I know mathematically you can still finish fourth but there is also a danger of not having any European football next season by not qualifying for any of the other competitions. Although you’re not going to not try to qualify for the other competitions, can you see the benefits, given the rebuild that’s needed, of not having any European football next season?

RR: No. It doesn’t make any sense at all to speak about that right now. Again, we have seven games to play, the next one is tomorrow and our job is to get the best out of those seven games, win as many games as we possibly can, get as many points as we possibly can and then see where we end up at the end of the season.

With Fred and Scott not being available for this weekend, that leaves you quite depleted in midfield. It’s been an issue all season as well. Looking ahead to tomorrow’s game, I know you’re down to the bare bones but is there a chance a youngster might come in? A lot of supporters are quite excited about Mejbri for example but is it too soon for him to even be in contention? Some fans might argue they’d rather see him than Paul Pogba who, to all intents and purposes, is not going to be at the club next season…

RR: Well, to start with, I think it’s good for Hannibal for example or for Alejandro [Garnacho] to train with us now for the last couple of days and weeks but we are not playing any friendly games or games where we say ‘OK, now we give a young player an opportunity to play.’ It’s not about that. It’s about playing the best possible formation and line-up with which we still think we can win the game. Yes, it’s not the best situation that we have to replace both Fred and Scotty, but we still have enough central midfielders who can still play and as I said, we will try to find the best possible constellation and formation in order to be able to win the game tomorrow.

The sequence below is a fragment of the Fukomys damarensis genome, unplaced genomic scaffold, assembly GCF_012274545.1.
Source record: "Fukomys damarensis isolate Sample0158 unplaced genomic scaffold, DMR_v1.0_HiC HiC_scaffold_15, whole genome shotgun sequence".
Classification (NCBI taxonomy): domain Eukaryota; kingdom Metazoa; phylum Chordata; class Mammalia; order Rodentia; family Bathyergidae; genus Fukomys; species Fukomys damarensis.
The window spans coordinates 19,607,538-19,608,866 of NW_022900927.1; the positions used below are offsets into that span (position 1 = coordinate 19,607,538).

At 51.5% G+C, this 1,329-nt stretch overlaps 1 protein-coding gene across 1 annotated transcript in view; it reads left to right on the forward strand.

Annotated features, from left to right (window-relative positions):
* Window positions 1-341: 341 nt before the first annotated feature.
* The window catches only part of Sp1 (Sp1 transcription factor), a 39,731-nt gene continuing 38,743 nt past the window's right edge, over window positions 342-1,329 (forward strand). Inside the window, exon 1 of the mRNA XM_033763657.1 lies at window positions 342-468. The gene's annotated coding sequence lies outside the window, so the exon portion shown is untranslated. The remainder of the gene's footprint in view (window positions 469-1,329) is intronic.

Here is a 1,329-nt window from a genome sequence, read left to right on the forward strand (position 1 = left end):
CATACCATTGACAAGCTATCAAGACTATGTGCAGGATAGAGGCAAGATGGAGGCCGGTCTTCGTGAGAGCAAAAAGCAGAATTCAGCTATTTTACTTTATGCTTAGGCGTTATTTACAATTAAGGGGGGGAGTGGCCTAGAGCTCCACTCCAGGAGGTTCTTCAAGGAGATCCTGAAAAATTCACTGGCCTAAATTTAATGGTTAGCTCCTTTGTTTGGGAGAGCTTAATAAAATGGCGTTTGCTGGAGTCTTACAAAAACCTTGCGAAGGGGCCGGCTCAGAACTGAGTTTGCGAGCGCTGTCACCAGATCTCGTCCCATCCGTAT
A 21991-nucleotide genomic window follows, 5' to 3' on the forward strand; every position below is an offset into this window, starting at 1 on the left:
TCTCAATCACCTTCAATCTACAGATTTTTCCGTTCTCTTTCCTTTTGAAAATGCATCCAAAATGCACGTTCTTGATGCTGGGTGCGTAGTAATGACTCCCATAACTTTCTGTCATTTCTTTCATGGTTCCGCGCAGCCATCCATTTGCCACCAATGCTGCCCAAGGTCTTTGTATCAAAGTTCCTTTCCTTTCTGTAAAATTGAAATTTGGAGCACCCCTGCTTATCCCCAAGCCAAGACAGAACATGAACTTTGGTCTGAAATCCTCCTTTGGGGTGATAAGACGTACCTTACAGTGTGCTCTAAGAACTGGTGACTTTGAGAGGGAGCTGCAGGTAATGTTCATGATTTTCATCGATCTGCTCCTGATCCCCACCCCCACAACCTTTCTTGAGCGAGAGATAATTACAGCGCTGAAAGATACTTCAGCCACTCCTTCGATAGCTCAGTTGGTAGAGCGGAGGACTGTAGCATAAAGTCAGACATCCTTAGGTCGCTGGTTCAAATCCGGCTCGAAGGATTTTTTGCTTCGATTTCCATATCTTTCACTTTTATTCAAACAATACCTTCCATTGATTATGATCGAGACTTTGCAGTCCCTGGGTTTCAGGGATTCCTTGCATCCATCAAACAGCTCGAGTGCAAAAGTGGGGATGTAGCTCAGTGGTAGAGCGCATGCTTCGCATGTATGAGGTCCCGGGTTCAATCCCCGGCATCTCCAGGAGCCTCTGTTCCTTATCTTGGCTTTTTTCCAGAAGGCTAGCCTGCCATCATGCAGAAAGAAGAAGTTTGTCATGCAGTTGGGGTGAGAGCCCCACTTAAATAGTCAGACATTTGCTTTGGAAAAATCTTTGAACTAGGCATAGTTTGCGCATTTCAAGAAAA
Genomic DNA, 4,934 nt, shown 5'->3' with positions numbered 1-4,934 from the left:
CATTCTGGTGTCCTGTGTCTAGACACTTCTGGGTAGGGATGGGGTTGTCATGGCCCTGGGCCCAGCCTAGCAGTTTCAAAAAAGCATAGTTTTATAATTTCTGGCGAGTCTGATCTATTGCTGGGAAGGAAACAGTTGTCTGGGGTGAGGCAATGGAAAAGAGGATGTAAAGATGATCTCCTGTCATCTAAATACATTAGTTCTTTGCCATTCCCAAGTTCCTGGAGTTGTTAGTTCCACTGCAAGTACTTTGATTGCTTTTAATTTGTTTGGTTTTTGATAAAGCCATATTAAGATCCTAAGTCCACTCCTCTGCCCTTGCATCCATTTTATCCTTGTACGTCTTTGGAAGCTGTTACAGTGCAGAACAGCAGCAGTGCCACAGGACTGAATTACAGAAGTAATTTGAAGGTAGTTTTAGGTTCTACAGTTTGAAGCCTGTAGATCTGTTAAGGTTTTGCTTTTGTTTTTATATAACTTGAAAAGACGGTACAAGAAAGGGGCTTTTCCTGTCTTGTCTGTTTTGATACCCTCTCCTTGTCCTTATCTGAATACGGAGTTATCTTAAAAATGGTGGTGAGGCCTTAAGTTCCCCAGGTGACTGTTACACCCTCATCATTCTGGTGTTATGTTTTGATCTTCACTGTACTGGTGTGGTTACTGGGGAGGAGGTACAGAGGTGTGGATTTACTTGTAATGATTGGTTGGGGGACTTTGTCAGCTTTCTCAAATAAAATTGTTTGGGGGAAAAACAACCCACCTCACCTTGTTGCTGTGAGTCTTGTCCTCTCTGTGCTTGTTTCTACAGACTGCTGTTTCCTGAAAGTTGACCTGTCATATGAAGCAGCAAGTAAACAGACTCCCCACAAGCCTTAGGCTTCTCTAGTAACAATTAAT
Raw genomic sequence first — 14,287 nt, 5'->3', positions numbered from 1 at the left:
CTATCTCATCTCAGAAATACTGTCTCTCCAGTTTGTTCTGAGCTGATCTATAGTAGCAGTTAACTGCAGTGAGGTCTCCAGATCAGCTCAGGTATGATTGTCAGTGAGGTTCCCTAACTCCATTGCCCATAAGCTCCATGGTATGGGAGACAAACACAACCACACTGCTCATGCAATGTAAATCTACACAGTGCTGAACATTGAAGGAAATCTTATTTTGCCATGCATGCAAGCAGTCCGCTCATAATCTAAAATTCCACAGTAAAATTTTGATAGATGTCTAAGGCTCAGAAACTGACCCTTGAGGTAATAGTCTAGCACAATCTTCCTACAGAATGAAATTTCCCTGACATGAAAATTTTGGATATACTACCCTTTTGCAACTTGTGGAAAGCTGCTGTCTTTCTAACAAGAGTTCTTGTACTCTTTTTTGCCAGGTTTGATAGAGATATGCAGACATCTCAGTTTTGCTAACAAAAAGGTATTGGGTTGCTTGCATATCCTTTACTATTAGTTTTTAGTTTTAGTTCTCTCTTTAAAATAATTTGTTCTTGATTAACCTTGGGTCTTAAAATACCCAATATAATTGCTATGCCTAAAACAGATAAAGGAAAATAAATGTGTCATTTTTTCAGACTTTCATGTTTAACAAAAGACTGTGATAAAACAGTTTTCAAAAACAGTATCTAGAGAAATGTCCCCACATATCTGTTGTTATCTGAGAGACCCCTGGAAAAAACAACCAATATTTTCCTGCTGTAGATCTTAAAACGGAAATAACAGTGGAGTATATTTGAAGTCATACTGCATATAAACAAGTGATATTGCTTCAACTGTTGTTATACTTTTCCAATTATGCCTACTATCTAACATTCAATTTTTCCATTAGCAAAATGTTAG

Is Paul Pogba fit?

RR: Yes.

I know there have been protestors here today and a protest is planned for tomorrow. Can I just ask about what your opinions of the owners are, in the dealings you have had with them? The source of the protest tomorrow will be about the club’s ownership, and you’ve worked quite closely with them for the last couple of months. What’s your opinion of the ownership of this club?

RR: Again, no point in speaking or talking about that right now. This is not the issue. The issue is how can we win the game tomorrow. It’s not my job to speak about our ownership. I had a long conversation before I came over here at the beginning of December with the owner, and right now it doesn’t make any sense to speak about that.

From your experience, how much harder for a coach and players does it make it to play against a backdrop like this when the fans obviously aren’t happy?